The More Things Change, The More They... Change

A couple of years ago, I really loved d'Arenberg and so did a lot of my friends. There's a lot to commend in this Australian winery. Their wines have a sort of Old World savouriness with a New World gloss and they're very obviously high class. A wine buddy of mine once commented that if you're new to wine and taste their Footbolt Shiraz, you really think this as good as it gets.

But then you, well, move on.

Where I started to be disillusioned was when I opened their Custodian 2001 in August 2006. The Custodian is a Grenache and I'm a Grenache fan and it has short to medium term aging potential so it's a good wine if you're starting out and want to learn how wines age. 2001 was a good vintage down below thus it seemed like a good wine to stock up on. My tasting note really reflects how my tastes had changed:

Alcoholic nose. Ripe, candied fruits with spices and hints of roasted meats. Full bodied, almost sweet, but it withdraws within itself a little after a while. I’m moving away from this style but it's well made.

Of course, you'd need to compare it with my notes for the 1999, written 2 years previously:

At first, all smoke and sour-candy fruits. Then, opening beautifully after over an hour and a half in the glass, it turned into an elegant balance of smoky oak, black plums and ground coffee. High acidity, though not enough to mar the wine's elegance, medium-bodied, a strong, dry finish with bitter, slightly minerally notes.

The key phrase here is "opening beautifully". See, I just couldn't get excited enough about the Custodian in 2006 to think about it in those terms again. It was no longer a wine whose development in glass could captivate me. I look for wines to study so a very obvious wine has little appeal to me.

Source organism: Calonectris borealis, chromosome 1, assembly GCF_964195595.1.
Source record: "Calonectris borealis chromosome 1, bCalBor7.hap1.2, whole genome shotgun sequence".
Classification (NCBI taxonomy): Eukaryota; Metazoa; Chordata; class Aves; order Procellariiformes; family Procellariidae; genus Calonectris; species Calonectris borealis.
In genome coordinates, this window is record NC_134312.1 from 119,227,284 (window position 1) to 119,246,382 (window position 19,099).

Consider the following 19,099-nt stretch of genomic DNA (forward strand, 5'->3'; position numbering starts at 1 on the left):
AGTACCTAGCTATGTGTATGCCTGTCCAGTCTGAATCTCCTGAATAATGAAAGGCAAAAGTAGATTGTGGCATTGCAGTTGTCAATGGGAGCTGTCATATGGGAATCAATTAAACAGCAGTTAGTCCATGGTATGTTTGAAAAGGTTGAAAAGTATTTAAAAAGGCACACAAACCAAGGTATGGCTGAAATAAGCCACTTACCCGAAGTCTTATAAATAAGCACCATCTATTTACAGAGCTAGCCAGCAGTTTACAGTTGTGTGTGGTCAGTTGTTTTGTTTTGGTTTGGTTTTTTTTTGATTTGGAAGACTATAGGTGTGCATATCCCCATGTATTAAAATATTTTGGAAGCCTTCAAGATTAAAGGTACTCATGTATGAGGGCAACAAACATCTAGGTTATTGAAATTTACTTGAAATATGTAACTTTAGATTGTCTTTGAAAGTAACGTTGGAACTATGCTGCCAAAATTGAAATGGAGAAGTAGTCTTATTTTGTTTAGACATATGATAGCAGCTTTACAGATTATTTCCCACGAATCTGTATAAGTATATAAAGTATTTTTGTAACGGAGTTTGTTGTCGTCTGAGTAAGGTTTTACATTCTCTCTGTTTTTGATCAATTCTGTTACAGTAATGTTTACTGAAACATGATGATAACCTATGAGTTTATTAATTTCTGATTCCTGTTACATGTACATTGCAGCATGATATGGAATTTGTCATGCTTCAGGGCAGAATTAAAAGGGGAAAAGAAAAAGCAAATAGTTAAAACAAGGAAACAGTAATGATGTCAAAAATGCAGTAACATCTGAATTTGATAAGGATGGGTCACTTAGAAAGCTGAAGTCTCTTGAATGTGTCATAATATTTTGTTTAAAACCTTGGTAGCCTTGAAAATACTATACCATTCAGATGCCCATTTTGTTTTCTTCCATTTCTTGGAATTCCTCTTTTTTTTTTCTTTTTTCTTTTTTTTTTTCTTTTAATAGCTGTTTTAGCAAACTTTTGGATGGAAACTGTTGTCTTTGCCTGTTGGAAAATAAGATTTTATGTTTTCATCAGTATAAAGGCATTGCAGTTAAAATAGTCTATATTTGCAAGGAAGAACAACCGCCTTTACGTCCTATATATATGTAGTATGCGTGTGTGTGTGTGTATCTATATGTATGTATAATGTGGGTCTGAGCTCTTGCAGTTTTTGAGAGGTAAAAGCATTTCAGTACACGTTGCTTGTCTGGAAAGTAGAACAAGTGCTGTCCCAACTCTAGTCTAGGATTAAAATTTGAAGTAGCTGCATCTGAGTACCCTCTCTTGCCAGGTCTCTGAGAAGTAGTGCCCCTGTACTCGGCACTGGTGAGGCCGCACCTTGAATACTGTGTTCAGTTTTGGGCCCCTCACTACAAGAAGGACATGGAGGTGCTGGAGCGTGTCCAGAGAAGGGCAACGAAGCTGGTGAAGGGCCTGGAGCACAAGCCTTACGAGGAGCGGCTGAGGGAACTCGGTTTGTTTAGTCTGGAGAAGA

D'Arenberg makes well made wines that offer good value. If you're lusting after a Cote-Rotie, their Laughing Magpie, a Shiraz-Viognier blend, is a reasonable fascimile' albeit with a New World slant. Their various GSM blends likewise ape Chateauneuf and their 28 Road Mourvedre is supposedly a Bandol copycat. They even have Port lookalikes. Get where I'm going? They're a "me too!" operation.

Things came to a head a month ago when I brought one of their GSM's, the Ironstone Pressings 1999, to a friendly blind tasting. This is a wine that at least one of the present had raved about 4 years previously. I'd had the 1995 version at a similar age and really liked it at the time. And now? The bottle was still half-full at the end of the evening. It was well made and it wasn't an obvious block-buster, which the usual suspect for turning us off. We couldn't really understand what put us off but there it was, registering zero on our excitement scale.

I won't rant on about this. It's obvious we'd all changed. We're not the same people we were 3-4 years ago, we're looking for different things and the cruelest trick played on us is that, a couple of years into this hobby, your assimilation of wines shifts into 4th gear and your taste changes radically. And then you're stuck with yesterday's paper. But anyway, d'Arenberg had served their purpose well at the time, so thanks for ride, Chester Osborn.

(Having said all that, I admit I wouldn't kick their Dead Arm Shiraz out of my bed.)